If I could impart one piece of career-accelerating advice, it’d be to get specific with your customer stories and examples. There is no easier way to increase your credibility, make more powerful arguments, and stand out from your peers than by mentioning customers by name.
Which of these statements is more powerful?
“A lot of our customers have been asking us to build a better reporting engine”
“In the last four weeks I’ve had 10 conversations with customers and found that customers like Coke, Apple, Exxon Mobile, Twitter, and Ford all need a stronger reporting capability”
I’ll tell you right now that the first example drives. me. crazy. The very first question that pops into my head is “WHO?!” quickly followed by “WHY?!”
Humans love to be told stories and good stories have details. They mention timeframes (“four weeks”). They mention characters “Coke, Apple, Exxon, Twitter, Ford.” If this story continued it would talk about the challenges these characters are facing and how they’re solving those problems today.
So enrich your stories by referencing characters whenever you can. It helps bring your audience along and paints a richer, more detailed picture for them to follow. Instead of a gray blob of “customer” your audience can picture Coke, Apple, or Ford actually struggling with the problem. For some of them, it may remind them of interactions they’ve had with users at those companies.
Best of all, mentioning customers by name helps everyone realize that you’ve done your homework. By mentioning the number of interviews, survey responses, and prototype tests you’ve done you’re showing (rather than telling) everyone in the room that you’re an expert on this problem. You may not have the right answer, but the conclusions you’re drawing follow logically from the data you’ve collected. Implicit in this type of specificity is transparency — “don’t believe me? Read the interviews yourself.”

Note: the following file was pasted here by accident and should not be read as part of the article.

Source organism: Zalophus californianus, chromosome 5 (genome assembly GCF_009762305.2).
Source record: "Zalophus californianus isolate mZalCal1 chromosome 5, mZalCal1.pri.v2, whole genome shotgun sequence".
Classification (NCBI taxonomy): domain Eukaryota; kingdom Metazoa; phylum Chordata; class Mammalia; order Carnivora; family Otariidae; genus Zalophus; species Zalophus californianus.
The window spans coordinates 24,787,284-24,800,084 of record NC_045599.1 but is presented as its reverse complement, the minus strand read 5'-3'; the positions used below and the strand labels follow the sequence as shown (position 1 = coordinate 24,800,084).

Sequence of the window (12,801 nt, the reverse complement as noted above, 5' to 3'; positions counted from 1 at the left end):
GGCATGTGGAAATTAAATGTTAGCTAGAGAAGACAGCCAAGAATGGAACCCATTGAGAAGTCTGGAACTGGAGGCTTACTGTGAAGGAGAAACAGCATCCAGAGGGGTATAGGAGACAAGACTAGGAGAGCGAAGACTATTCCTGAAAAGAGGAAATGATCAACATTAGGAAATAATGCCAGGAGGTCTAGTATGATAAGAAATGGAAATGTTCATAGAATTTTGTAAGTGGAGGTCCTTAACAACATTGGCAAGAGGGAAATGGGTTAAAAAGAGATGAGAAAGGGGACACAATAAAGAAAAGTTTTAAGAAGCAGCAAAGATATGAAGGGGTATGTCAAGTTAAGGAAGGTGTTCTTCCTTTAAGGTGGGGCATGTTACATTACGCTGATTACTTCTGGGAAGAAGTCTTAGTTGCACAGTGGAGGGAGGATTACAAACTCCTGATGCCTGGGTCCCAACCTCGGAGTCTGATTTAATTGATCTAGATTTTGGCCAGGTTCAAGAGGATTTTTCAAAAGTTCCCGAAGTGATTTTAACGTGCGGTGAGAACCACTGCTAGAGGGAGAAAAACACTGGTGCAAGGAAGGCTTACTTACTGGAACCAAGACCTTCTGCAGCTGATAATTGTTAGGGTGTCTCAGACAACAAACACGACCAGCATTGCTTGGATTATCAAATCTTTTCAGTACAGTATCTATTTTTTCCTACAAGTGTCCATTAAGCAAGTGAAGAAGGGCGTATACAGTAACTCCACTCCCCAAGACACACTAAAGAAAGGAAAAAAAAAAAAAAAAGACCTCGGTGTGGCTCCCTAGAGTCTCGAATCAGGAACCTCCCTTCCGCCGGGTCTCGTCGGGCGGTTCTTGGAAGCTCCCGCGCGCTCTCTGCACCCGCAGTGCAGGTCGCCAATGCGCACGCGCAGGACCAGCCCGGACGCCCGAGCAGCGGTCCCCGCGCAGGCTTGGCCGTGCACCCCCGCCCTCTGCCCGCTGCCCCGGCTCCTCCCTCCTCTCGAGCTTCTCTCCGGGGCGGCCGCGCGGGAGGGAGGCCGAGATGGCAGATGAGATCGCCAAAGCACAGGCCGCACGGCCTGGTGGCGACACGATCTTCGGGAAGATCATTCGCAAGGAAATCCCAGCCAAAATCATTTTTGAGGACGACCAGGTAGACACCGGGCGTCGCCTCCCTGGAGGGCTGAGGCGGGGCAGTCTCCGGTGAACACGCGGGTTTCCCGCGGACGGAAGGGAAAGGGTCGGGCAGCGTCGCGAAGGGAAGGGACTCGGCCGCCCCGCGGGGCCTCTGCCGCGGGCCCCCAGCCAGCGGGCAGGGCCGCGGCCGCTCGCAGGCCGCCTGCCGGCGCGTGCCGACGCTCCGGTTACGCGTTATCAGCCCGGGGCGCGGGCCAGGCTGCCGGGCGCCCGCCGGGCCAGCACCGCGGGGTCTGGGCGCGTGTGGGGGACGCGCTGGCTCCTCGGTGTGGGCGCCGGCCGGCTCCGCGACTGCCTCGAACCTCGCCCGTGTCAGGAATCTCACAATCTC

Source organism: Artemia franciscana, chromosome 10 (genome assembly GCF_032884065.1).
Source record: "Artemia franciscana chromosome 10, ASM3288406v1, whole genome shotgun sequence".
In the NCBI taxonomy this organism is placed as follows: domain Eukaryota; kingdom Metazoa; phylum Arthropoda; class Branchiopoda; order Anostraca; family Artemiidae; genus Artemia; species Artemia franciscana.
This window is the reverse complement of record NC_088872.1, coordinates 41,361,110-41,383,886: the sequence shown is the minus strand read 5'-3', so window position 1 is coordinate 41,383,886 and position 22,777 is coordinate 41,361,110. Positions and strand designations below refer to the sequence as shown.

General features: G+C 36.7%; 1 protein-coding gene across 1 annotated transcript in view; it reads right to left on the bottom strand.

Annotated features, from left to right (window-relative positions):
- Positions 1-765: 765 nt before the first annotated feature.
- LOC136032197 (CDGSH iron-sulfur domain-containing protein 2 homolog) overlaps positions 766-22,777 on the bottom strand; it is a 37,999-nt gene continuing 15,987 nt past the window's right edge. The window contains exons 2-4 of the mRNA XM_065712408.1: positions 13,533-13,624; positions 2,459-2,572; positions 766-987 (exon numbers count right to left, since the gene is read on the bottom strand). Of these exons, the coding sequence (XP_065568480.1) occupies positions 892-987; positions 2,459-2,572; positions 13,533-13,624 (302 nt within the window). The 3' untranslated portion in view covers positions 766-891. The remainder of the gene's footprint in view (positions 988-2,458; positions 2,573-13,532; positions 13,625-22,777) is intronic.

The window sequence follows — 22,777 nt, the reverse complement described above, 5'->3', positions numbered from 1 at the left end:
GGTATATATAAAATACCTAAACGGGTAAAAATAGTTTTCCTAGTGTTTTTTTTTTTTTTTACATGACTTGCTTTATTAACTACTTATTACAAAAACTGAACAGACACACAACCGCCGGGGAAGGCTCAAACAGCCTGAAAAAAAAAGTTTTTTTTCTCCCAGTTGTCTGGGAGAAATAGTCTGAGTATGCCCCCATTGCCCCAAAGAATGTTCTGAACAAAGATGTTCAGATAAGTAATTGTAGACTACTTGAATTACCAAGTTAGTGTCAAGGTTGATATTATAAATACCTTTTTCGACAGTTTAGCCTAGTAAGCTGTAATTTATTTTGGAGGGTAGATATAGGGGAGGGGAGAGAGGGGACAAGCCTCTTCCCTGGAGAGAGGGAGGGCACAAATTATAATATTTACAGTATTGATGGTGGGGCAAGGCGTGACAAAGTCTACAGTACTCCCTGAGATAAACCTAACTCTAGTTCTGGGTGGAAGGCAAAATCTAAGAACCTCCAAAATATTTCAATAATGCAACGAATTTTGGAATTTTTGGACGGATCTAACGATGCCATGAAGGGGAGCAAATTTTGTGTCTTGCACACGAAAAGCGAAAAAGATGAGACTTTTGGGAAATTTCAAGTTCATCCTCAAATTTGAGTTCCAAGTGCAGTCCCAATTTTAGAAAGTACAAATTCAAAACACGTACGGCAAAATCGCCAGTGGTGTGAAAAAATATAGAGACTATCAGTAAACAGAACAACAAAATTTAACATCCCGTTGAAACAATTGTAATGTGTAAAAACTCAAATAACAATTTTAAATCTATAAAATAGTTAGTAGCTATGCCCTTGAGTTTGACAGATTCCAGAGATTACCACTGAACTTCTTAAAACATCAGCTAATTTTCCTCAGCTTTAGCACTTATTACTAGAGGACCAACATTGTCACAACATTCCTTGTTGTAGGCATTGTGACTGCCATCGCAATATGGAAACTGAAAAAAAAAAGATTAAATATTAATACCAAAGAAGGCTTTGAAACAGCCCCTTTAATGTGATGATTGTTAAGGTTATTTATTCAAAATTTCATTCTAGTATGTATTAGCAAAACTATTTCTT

And nothing is more powerful than open-book leadership.
Even in conversations where you may not be able to use customers by name, specificity still helps. Instead of “another customer of ours does x…” try “We have another customer who is a large regional player in your space with 26 locations and they do x…” Obviously not as powerful, but these little details add up and lend a huge amount of credibility to your point. If you’ve ever listened to someone whose good at this type of non-name name dropping you’ll see how effortlessly they can weave it into their narrative and how those little details about who the referenced customer might be pull you in.
When stories lack details like customer names or interaction counts you are creating some amount of doubt in your listeners. People will mistake your facts for opinions and instead of hearing “this is thoroughly researched and here’s the direction we’re taking” they’ll hear “here’s what I think” and they’ll start asking questions in their head — Does she really know what she’s talking about? Are we building the right thing? Whose problems am I solving?
Next time someone is speaking at your company, pay attention to how they tell their story and how they incorporate their customer examples. You’ll be surprised at the number of times a “many customers…” or “as we all know our customers…” gets dropped into a presentation or document. Notice the mini alarm bells that get triggered in your head.
How do you use customer examples to drive home your points?
What other ideas do you have for making your presentations more memorable and powerful?
Let me know in the comments below or on Twitter.